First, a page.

• Slavery was 200 years ago, racism is dead

The list goes on, sometimes ad infinitum. So, I ask the question again, what do we owe those of us privileged not to walk through the world in fear, what do we owe?

There are those who would answer nothing. To them I say, leave my sight, get out of my space, don’t breathe my air, please. Yes, I try to say it nicely.

There are those who would say, little; maybe, they could send money because money soothes their conscious and allows them to continue with their comfortable lives unencumbered with the dirt xbckx8mqslodq9a6j3fa84xfixqc9lj5and grime of what is happening outside. To them I say, well make it a big check and remember your children might someday ask what you did, where you were and how you made a difference. How will you answer them?

Then there are those, like me who struggle with the question. Who struggle with how to reach across the chasm of righteous fury, who can no longer find the words to express our own fury at the quagmire of injustice, blood and brutality that is now in the light of day. There are those, like me who are not the enemy, but we surely do look like them. What can we do, even as we stand up and try to reach across the abyss of mistrust and fury, what can we do? Our empathy is shallow, we who cannot walk in the shoes, cannot slip into the skin; we cannot fully empathize because we cannot place ourselves even for a minute in the position of the mother mourning her dead child, the father who cannot find work simply because of the color of his skin, the youth stopped and frisked one hundred times before he is eighteen for walking on a city street; we cannot feel what they feel, not even for a minute.

What can we do, our compassion seems almost misplaced, sometimes more like sympathy or pity both of which are unwelcome and most especially as we barely move from our comfortable chairs. What can we do, our anger at the injustice seems unfocused as we sit contentedly ensconced in suburbia, nodding our heads and listening to other people telling us, ‘it is terrible out there’. There are those like me who are at a loss, our voices silenced by our inability to speak coherently our own rage, our own fear, our own pain; despite our inability to walk in shoes already filled, some of us, many of us are enraged and want to find our place in a fight that should be ours as well. What do we do, when we can only speak from what we know and who we are, from our own experiences and our own hearts and minds, how do we bring that to a table brimming with righteous pain, rage and mistrust.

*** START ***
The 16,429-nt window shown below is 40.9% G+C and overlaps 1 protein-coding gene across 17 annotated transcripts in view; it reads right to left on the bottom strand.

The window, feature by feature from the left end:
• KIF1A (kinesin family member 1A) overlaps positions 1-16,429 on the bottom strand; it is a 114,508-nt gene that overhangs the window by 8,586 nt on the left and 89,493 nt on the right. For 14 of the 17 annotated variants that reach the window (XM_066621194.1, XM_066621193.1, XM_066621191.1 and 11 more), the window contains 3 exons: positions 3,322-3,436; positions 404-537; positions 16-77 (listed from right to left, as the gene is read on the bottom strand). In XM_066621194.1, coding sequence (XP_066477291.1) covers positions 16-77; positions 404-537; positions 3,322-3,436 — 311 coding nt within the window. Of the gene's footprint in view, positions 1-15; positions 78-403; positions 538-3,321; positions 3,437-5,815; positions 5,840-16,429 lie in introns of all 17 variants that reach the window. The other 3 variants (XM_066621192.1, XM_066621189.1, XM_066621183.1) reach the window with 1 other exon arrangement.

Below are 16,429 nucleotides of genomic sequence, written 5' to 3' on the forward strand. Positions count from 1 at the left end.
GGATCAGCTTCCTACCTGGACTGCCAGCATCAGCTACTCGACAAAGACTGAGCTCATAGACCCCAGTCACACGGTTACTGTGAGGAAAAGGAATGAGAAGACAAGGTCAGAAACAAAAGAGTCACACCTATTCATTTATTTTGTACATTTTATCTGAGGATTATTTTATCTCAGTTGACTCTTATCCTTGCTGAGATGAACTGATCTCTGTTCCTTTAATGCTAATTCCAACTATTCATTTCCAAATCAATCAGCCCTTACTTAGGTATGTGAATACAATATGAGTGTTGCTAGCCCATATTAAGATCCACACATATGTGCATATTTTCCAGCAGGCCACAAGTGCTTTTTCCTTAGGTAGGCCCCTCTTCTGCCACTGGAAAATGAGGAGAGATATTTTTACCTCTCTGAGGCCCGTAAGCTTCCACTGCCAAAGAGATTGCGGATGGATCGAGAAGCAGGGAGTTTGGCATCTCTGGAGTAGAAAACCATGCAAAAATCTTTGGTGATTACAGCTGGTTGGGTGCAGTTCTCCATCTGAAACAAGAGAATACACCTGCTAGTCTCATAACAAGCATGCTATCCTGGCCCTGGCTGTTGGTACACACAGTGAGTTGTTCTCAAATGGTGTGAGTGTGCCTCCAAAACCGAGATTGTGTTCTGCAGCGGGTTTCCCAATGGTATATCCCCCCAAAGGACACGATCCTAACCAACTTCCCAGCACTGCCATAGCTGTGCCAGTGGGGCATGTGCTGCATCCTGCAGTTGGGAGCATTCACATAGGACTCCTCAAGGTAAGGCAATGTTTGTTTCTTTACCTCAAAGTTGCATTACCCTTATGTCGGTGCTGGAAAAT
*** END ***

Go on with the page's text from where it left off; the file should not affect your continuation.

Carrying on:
Featured Image -- 94374What do we do? What do we owe?

I don’t know the answer to either question anymore. I know we must stop trying to over-write and invalidate the clarion call of the movements for justice.

#BLACK LIVES MATTER            ≠              #ALL LIVES MATTER

I know we would all like to think ‘All Lives Matter’, it has a pretty ring doesn’t it? The fact is, right now, it isn’t a movement of ‘All Lives’, some of our lives have always mattered, some of us have always had a preferred position, a front seat on the bus. This right now is a different thing, it is not all about ‘All Lives’, it is not about us or you, it is a movement for Justice, for Equality in Justice and it is focused on a community of people who have not received justice since the first sale of African Slaves, known as the ’20 and odd’ in 1607 on these shores.

Historical Arch

From 1607 through centuries of slavery, Jim Crow to today with institutional and structural racism built into every corner of our social, cultural and geo-political foundations we have proven ‘all lives’ do not matter, only some matter. What can we do? We can stop hijacking movements, stop being insulted when ‘we’ aren’t included as a matter of principal, stop arguing that we matter; we have mattered for four hundred years, get over it. For once, we can honor the call of another movement, rally to a call that is not specifically ours, be foot soldiers instead of officers, if the movement for justice is to be cohesive and acknowledged, we can simply repeat the call rather than change it.

What do we owe?

I don’t know. Maybe we owe our bodies on the front line, standing in front of police in riot gear protecting those who have been without shields for far too long. Maybe we owe that. Maybe we owe our voices, our demands added to theirs for justice, for equality; maybe we owe that as more than lip service.

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I don’t know, what we owe. I don’t know what we can do. Maybe we ask and if we are told nothing, we have done enough; just maybe we should take it, accept it sit down and shut up and wait until we are invited to the party rather than demand our voices be heard.

Perhaps we see ourselves as something other than the enemy, but you know maybe it is just too damned late, maybe it has gone on too damned long. Perhaps, we have allowed by our inaction, our blind indifference the disparity of our systems to corrupt our nation to such an extent, even those of us who wish to reach across the chasm can’t find the right bridge.

What is the answer? I wish I knew.